Art & Photography

Ode To Joy

The Iranian artist Mehdi Ghadyanloo explores the paradox of darkness and light in a series of works that celebrate the ephemera of childhood

Mehdi Ghadyanloo, The untold story, 2022, © Mehdi Ghadyanloo. Courtesy of the Artist and Almine Rech. Photography Melissa Castro Duarte

The latest series of works from Iranian-born artist Mehdi Ghadyanloo employs our collective propensity for nostalgia in an uncanny dance of form and light that plays a neat deceptive trick on our perception of space. In his current show at Almine Rech the artist utilises the infamous trompe l’œil technique of his murals in strangely affecting paintings that depict boxes containing hyper-realistic, yet somehow surreal, depictions of industrially manufactured childhood ephemera, such as playground slides, toys and hobbyhorses. The overall effect feels like a heartfelt ode to lost innocence, with the canvases seeming at once both achingly sad and wonderfully entrancing – containing their motifs of collective memory in shadowy seemingly three-dimensional spaces that almost invite you step inside the frame. In doing so, Ghadyanloo brilliantly creates a surreal dance of darkness and light, which for the artist symbolises the eternal flux between the two – a notion that very much takes its philosophical precursors from Sufi mysticism. In fact, in the midst of this dense nostalgia for childhood, and, by proxy, the ever-encroaching spectre of mortality, Ghadyanloo presents us with hope – asking us to recall a simpler sense of being, when an object as plain as a plastic horse could bring unbridled joy. In this exclusive interview with Port the artist discusses why he refuses to lose faith in a world of uncertainty, and explains why he will always be drawn to explore the ways in which beauty can overcome despair.

Mehdi Ghadyanloo, The Smiling Trojan, 2022, © Mehdi Ghadyanloo. Courtesy of the Artist and Almine Rech. Photography Melissa Castro Duarte

Why have you been drawn to place childhood objects in boxes in your latest series of paintings?

I was always interested in architecture when I was young, so in my painting there is always this idea of conceptual and formal space being explored, and I love how the clean minimal cubes in this work represent a virtual three-dimensional space that doesn’t actually exist, except in your mind. That was the initial thought behind painting the boxes, but then I found that when you put something inside the box, it creates even more layers, and these paradoxical feelings of both light and shadow, and claustrophobia and openness – which, maybe in a more representative way, is reflective of the lives each one of us actually lives. At the same time, for me, the paintings became both joyful and sad – because these objects from childhood really are trapped in the boxes. I mean, some people enjoy the colours, and find these very happy paintings, but, for me, they represent life with all of its up and downs.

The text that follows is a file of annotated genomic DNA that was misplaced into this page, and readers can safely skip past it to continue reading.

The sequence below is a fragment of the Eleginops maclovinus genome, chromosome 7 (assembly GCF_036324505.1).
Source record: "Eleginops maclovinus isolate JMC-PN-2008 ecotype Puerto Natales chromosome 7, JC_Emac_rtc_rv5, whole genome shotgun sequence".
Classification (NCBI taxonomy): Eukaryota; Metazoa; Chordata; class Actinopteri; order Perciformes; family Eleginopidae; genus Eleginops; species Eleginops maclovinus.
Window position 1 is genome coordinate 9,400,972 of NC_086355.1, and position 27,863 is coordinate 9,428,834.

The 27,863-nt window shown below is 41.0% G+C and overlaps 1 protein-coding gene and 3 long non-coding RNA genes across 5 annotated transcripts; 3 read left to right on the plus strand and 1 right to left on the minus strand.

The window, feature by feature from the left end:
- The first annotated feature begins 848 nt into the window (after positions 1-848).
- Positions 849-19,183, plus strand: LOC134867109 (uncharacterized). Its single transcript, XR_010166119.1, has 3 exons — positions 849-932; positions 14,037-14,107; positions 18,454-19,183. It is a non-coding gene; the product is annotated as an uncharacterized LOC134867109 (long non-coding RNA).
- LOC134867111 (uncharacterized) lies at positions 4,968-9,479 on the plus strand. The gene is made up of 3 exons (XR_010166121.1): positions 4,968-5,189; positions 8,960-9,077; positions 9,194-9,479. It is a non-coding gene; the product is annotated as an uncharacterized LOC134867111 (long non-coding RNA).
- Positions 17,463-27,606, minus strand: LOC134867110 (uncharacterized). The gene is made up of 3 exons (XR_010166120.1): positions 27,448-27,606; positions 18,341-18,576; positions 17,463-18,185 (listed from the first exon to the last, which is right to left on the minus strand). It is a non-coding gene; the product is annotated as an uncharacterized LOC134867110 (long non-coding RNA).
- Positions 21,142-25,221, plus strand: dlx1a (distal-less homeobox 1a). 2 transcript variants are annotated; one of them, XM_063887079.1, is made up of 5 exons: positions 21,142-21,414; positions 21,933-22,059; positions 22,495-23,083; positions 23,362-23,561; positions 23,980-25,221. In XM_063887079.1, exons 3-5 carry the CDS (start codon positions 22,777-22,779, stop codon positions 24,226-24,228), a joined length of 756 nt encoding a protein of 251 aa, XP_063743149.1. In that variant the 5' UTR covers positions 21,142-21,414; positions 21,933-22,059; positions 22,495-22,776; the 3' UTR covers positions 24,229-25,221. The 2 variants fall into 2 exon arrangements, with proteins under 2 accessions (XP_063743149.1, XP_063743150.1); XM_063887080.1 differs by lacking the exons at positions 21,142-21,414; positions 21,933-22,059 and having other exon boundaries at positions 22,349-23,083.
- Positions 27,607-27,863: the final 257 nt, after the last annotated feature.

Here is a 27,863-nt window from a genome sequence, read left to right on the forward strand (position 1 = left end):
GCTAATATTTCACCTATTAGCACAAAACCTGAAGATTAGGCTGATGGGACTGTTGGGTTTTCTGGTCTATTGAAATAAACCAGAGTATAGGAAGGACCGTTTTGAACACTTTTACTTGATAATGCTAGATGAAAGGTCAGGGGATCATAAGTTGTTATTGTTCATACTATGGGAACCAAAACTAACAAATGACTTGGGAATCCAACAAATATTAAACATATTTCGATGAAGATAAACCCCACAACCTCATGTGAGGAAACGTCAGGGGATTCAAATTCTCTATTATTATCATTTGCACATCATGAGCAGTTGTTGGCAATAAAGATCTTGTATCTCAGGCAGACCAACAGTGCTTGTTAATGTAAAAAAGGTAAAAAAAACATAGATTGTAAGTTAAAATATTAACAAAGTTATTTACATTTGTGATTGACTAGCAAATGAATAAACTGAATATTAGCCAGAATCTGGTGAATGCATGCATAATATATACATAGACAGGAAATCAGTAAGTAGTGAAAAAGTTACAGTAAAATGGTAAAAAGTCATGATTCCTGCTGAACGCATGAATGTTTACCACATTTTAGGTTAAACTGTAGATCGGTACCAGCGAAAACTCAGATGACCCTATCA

Mehdi Ghadyanloo, The god of rainbows, 2022, © Mehdi Ghadyanloo. Courtesy of the Artist and Almine Rech. Photography Melissa Castro Duarte

In what sense are they intended to represent the mixed emotions of life?

I like the combination of boxes and toys or slides because they are kind of like existential anxiety questions for me, and I am just trying to reveal that feeling that they have for me. I think these colours, and the way that light goes through the shapes and curves, makes them seem rather beautiful and poetic, but in the end, the mixture of the two also creates an atmosphere that leaves you totally suspended in the middle of the space – particularly with the slides, you don’t know when you look at them if this monument is purely functional or intended for play, so there is a confrontation there. I choose to work in this kind of atmosphere, because I love the poems and writings of Rumi and how he uses light and shadow as a symbolic way to look at both hope and despair. I try to play with these objects and the light in a similarly poetic way.

Mehdi Ghadyanloo, A piece of the sun, 2023, © Mehdi Ghadyanloo. Courtesy of the Artist and Almine Rech. Photography Melissa Castro Duarte

There is certainly a paradox in portraying industrially manufactured objects in a way that is so beautiful…